KMT-controlled millitary and secret police massacred and impriosned hundred thousands of Taiwanese. DPP was created out of the long-lasting hopelessness for justice.

mmm yeah. That was quite some time ago, though, and the people involved then are (I would guess) either dead and gone, or doddering quietly around old people’s homes. Their sons and daughters are either raking in cash from connections that daddy made (KMT) or making inane comments and behaving like common street thugs (DPP). Either way, as someone posted back there, we’re not exactly talking about quality leadership material here.

Well, if you are talking about the 1940s, indeed this was some time ago. But this state-directed violence continued into the 1980s as I’m sure you well know. There are many reasons to be unhappy with the current form of the DPP. But putting pressure on the KMT one-party state to put a stop to this is something we all should appreciate (except of course those who continue to harbour nostalgia for those supposedly good-old-days). :2cents:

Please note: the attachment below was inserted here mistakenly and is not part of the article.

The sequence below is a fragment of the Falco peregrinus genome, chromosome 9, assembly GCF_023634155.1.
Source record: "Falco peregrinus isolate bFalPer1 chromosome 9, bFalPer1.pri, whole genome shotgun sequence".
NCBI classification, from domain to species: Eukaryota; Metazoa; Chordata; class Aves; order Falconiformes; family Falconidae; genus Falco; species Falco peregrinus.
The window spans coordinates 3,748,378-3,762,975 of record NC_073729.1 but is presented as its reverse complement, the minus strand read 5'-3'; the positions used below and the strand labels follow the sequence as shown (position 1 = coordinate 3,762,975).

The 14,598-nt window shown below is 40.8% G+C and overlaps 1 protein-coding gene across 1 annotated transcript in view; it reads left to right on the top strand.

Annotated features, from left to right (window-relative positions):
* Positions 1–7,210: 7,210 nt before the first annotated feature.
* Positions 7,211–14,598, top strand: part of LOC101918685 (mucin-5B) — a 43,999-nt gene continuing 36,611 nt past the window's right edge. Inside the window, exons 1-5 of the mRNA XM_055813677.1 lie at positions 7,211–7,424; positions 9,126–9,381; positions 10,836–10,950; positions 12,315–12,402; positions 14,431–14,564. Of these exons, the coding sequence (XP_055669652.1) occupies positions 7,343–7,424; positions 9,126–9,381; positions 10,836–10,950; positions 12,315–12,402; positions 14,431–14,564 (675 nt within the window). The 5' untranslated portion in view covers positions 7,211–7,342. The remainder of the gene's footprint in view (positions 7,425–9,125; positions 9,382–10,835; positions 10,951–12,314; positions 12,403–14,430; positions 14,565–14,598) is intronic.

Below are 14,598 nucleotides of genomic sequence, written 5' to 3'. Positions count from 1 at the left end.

Guy

1949 is a history? Let’s be today-relevant and Forumosa-relevant.
KMT believes that Chinese are the master race. DPP supports pluralism.

Basically, there are two big differences between the KMT and DPP that drive their political philosophies. First is their viewpoint on Chinese/Taiwanese identity and second is their money. I know you said “other than China” but it’s really impossible not to discuss that.

The KMT is the party of cognitive dissonance, as I like to put it. They recognize that the ROC no longer includes mainland China, but refuse to give up the claim (at least on paper) which they have pigeon-holed themselves into thanks to successive decades of “seemed like a good idea” policies that they can’t go back on while continuing to look legitimate. To make it quick and easy, the DPP believes that Taiwan-China ties are a state-to-state relationship, while the KMT believes it is something else (although the answer to what exactly it is will differ depending on which high-ranking official you ask).